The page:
University of Iowa News Release
Release: March 26, 2003
Liberal Arts and Sciences Alumnae To Discuss Career Opportunities April 5
Not every English major becomes a teacher and not all chemistry majors make a career in a laboratory. Thousands of job opportunities await the creative Liberal Arts and Sciences graduate who seeks out a niche and fills it. Six women who are graduates of the University of Iowa College of Liberal Arts and Sciences will share how they did just that at the "Liberal Learning & Leadership" symposium Saturday, April 5 from 9:15 a.m. to 2:45 p.m.
Organized by Linda Maxson, dean of the UI College of Liberal Arts and Sciences, the goal of the event is to give current students an opportunity to learn from women who used their UI Liberal Arts education as a springboard to top positions in fields that in some cases did not exist when they started school.
"We want to give students some notion of the diversity of opportunity that awaits someone with a liberal arts and sciences education," Maxson said. "All six of these stellar alumnae have advanced to leadership roles in fields quite different from those they studied here. We want our current students to hear from them how careers can take unanticipated but very rewarding turns."
At the event each alumna will describe how her career unfolded and will discuss with students how to find and create career opportunities. The event also includes small group discussions over lunch, with students seated at tables hosted by the alumnae participants.
Those interested in participating are asked to send an email to email@example.com including their name, year in school, and major by Tuesday, April 1.
Individuals with disabilities are encouraged to attend all University of Iowa-sponsored events. If you are a person with a disability who requires an accommodation in order to participate in this program, please contact College of Liberal Arts and Sciences dean's office in advance at 335-2984.
Participating alumnae are:
* Rosalyn Beecham-Green, associate provost, University of Illinois at Chicago, and executive director of the Urban Health Program, whose mission is to train minority health professionals and health professionals committed to practicing in underserved urban communities. She holds bachelor's and master's degrees in social work from the UI, and a doctorate in education.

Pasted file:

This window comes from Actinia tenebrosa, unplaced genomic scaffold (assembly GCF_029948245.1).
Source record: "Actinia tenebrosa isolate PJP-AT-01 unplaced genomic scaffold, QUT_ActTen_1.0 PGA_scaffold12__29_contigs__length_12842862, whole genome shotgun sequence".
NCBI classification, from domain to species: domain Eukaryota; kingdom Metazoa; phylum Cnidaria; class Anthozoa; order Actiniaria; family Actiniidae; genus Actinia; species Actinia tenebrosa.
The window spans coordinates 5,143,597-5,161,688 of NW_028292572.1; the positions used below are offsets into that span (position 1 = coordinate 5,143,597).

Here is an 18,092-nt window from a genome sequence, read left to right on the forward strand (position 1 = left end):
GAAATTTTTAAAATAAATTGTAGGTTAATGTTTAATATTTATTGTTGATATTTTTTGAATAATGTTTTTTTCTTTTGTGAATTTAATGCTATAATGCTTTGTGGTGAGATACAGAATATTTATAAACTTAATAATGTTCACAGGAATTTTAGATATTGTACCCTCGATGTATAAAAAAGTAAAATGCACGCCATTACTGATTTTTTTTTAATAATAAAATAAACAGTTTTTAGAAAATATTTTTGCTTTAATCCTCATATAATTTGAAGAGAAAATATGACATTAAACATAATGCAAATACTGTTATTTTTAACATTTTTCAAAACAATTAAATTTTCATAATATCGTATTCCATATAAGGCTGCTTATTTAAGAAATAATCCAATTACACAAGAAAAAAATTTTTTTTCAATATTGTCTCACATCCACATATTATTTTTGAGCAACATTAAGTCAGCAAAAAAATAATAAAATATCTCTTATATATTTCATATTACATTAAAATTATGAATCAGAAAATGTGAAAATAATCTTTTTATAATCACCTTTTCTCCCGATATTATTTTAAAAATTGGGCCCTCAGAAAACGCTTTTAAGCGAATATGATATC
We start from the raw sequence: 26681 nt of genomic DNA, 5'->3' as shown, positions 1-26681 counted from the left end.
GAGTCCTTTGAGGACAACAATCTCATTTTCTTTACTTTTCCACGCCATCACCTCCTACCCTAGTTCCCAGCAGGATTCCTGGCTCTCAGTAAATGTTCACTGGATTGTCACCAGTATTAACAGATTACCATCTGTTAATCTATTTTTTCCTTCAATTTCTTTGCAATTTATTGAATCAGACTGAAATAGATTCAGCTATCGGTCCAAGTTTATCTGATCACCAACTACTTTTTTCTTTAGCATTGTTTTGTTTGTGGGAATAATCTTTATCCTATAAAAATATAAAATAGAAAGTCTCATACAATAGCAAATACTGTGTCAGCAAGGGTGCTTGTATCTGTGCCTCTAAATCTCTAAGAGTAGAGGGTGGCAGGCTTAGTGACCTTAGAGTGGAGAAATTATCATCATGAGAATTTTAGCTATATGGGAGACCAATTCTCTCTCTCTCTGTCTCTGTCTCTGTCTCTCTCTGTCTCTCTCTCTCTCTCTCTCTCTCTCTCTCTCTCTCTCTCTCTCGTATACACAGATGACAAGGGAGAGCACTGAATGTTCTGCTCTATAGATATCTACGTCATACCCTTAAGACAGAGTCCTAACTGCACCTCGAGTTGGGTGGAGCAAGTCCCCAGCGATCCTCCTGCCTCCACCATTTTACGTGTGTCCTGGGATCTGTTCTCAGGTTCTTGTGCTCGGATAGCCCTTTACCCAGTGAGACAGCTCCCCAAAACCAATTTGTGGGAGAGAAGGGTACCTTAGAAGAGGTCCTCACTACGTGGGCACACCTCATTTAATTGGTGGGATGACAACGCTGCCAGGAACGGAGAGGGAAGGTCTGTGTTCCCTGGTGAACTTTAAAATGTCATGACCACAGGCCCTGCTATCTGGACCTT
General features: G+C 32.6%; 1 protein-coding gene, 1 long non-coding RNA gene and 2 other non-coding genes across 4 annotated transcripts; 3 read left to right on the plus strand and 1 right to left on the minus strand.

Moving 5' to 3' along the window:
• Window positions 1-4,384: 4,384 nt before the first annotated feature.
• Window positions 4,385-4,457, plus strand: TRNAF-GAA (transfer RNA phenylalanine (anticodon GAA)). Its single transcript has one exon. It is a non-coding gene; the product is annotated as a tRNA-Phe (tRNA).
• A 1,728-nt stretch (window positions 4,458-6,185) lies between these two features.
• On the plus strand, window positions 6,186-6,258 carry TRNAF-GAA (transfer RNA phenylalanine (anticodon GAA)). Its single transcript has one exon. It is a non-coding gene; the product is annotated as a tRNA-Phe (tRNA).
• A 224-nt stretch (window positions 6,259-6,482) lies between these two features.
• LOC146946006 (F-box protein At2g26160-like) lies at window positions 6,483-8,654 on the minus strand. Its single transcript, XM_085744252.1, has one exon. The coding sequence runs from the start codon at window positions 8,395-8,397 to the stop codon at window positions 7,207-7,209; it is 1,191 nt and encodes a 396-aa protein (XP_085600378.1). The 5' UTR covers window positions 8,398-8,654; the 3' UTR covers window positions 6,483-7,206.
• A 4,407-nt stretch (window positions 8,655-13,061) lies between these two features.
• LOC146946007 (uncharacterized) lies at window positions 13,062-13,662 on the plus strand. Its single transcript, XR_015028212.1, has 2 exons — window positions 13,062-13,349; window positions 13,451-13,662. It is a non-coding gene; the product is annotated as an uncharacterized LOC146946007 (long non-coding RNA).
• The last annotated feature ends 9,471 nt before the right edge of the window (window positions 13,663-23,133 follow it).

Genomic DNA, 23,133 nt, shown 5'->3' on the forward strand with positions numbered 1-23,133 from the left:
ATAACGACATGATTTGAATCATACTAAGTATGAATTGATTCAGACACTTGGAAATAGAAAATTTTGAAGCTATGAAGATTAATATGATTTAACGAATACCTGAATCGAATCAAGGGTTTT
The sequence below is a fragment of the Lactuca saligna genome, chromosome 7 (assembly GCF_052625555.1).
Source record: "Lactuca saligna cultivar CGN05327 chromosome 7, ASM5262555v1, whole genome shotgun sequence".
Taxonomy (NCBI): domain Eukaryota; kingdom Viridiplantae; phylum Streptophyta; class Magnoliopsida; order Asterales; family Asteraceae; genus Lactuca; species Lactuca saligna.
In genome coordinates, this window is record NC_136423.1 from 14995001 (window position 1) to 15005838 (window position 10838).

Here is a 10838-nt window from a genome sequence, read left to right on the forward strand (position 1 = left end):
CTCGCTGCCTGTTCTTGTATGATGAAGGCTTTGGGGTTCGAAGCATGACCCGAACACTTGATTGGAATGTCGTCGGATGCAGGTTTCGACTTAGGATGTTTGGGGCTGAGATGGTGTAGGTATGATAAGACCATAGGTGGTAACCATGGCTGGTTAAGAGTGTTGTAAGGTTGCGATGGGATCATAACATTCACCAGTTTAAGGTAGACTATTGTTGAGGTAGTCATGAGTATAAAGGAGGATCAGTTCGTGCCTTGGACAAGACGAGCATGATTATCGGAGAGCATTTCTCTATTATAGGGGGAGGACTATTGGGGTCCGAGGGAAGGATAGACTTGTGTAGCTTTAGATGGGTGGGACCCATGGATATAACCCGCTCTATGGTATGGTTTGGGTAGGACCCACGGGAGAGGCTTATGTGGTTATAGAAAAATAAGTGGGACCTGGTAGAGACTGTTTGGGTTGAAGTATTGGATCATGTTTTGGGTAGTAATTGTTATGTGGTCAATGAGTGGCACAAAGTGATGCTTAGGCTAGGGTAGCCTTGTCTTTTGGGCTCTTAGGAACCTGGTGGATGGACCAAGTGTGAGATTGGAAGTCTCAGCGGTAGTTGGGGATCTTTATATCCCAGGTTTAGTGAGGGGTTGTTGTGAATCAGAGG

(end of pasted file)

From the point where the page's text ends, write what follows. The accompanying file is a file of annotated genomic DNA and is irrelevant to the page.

* Christine Grant, associate professor of health and sport studies and director emerita of women's intercollegiate athletics at the UI. She earned a bachelor's degree and doctorate in physical education at the UI.
* Katherine Hammer, founder and CEO of Evolutionary Technologies International, Inc. (ETI), of Austin, Texas. ETI provides enterprise-wide data integration solutions for Global 1000 companies. She earned a bachelor's degree in English, a master's degree in linguistics, and a doctorate in English linguistics at the UI.
* Laurel Harbour, a partner in the London office of Shook, Hardy and Bacon International, a Kansas City-based law firm, and a member of the firm's International Litigation Group. She earned a bachelor's degree in English and French and a master's degree in English at the UI. She is also a graduate of the UI College of Law.
* Carol Becker Lynch, vice chancellor for research and dean of the Graduate College at the University of Colorado at Boulder. A professor of evolutionary biology, she earned her doctorate in zoology at the UI. She recently served as the first joint dean-in-residence at the Council of Graduate Schools (CGS) and the National Science Foundation (NSF).
* Ann Wheelock, senior vice president for Fannie Mae's Single Family Mortgage Business. Fannie Mae, a shareholder-owned corporation, is the nation's largest source of financing for home mortgages. Wheelock earned a bachelor's degree in psychology and political science at the UI. She is also a graduate of Boalt Hall School of Law, University of California.
STORY SOURCE: University of Iowa News Services, 300 Plaza Centre One, Suite 371, Iowa City, Iowa 52242-2500.